Learning Library

# Express Yourself!

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Do you need extra help for EL students? Try the Writing About Math Expressions pre-lesson.

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Do you need extra help for EL students? Try the Writing About Math Expressions pre-lesson.

Students will interpret numerical expressions without solving them and write simple expressions.

The adjustment to the whole group lesson is a modification to differentiate for children who are English learners.
(5 minutes)
• Review the commutative property of multiplication and the order of operations.
• Teach students that expressions are a series of numbers and symbols, such as +, -, x, and Ã·, without an equal sign.
• Write the expression 5 (4 + 3) on the board.
• Tell students that when that expression is worked out it is called an evaluation of the expression.
• The expression equals 35, therefore 5 (4 + 3)= 35 is the equation.
• Tell students that the expression 5 (4 + 3) is 5 times larger than the expression (4 + 3).
• Let students know that today they are going to evaluate the relationship between expressions and write their own expressions to evaluate.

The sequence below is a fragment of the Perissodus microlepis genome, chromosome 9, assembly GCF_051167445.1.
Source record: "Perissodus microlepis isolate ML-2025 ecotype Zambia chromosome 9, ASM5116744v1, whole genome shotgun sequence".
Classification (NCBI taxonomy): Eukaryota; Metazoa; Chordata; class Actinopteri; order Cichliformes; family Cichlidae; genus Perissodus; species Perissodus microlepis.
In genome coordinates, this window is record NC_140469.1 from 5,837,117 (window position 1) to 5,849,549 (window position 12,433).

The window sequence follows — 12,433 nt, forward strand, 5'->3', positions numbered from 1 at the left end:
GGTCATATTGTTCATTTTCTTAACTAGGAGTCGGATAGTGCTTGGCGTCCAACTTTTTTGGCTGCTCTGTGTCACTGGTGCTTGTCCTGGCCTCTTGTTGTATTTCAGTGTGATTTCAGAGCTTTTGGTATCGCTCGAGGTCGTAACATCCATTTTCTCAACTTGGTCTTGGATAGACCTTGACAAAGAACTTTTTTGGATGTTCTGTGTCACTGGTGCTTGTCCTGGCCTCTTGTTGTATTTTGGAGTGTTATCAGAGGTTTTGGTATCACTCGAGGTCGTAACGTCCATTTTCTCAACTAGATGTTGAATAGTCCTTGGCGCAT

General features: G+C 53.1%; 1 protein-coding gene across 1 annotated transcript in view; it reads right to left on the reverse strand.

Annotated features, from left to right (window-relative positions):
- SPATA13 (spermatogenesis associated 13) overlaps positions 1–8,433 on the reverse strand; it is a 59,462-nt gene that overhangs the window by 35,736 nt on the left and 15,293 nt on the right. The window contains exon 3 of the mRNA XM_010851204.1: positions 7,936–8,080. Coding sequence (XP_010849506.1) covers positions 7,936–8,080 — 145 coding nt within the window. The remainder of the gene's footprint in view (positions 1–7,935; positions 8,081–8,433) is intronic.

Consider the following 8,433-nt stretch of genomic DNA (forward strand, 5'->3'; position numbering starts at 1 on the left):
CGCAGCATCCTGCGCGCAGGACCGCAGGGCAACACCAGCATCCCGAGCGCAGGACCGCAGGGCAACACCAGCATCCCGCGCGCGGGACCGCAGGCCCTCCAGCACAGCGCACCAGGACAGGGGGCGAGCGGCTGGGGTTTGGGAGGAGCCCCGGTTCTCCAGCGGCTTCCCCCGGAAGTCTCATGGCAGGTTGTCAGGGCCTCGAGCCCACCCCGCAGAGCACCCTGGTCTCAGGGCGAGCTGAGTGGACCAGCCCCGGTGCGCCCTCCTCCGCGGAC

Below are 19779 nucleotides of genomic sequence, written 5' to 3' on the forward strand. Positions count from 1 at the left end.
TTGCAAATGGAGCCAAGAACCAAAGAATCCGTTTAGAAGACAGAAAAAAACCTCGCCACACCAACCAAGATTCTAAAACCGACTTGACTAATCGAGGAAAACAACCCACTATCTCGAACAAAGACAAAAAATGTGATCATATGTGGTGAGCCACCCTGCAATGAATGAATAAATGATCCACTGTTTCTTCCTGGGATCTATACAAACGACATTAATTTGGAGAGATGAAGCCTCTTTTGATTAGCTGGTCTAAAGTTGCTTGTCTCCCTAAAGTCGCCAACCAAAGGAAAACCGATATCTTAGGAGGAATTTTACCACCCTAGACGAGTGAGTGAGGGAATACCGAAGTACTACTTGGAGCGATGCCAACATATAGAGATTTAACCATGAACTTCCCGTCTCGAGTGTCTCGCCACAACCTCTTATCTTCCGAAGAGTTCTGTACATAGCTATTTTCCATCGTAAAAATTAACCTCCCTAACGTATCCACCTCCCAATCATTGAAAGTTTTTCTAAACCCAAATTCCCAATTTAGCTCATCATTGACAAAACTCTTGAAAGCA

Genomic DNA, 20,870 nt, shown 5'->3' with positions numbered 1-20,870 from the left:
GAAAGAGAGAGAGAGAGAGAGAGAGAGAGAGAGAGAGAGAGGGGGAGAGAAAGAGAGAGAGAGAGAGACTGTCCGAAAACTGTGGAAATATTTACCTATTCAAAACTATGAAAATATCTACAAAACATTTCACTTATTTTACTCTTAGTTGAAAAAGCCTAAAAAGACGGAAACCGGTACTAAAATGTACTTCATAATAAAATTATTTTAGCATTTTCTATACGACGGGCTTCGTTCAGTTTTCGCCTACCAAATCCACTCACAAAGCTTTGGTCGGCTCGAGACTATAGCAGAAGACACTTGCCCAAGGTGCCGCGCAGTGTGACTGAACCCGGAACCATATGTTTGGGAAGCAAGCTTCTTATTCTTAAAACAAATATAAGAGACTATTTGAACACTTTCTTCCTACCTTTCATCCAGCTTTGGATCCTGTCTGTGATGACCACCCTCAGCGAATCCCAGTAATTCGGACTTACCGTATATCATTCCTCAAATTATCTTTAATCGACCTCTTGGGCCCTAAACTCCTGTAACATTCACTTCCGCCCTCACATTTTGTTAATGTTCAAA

(10 minutes)
• Write the steps "double five and then add 50" on the board.
• Ask students to write an expression for the steps above.
• They should write (5 x 2) + 50 or 5 + 5 + 50.
• Write the expression 6 (10 x 10) on the board.
• Ask students to describe, in writing, how the expression relates to (10 x 10).
• They should write that the expression 6 (10 x 10) is 6 times larger than the expression (10 x 10).
• Choose volunteers to create their own expressions like the two you just modeled and explain them.
• Guide students through the process of evaluating their expressions orally.
(10 minutes)
• Allow students to form pairs or small groups.
• Pass out the Welcome to Mummy's Market worksheet.
• Advise students that they should work with a partner or group to write an expression and evaluate the expressions.
• Remind students to refer back to their notes from the models you provided.
(20 minutes)
• Pass out blank paper.
• Tell students that they are going to work alone to create their own expressions and evaluate the relationships between the numbers just like they have been practicing.
• Students may need an example to get them started.
• Example: write an expression in words, such as "divide 144 by 12, and then subtract 20." Students should write (144 Ã· 12) â€“ 20 and go on to write that the expression (144 Ã· 12) â€“ 20 is 20 less than (144 Ã· 12).

Support:

• Struggling students can use the Multiply It! worksheet during the guided practice.

Enrichment:

• Advanced students can evaluate expressions that contain fractions, decimals, etc.
(15 minutes)
• Pass out the Express Yourself assessment.
• Advise students to use a blank sheet of paper to show their work.
• Remind them that they must follow the directions and answer the questions completely.
(5 minutes)
• Write the following expression on the board: (200 Ã· 10) x 0.5.
• Have students identify the expressions and equation.
• Then have students evaluate the expression without calculating it: "(200 Ã· 10) x 0.5 is Â½ of (200 Ã· 10)."
• Ensure that students can create a word problem or steps for this equation: divide 200 by 10 then multiply by a half.

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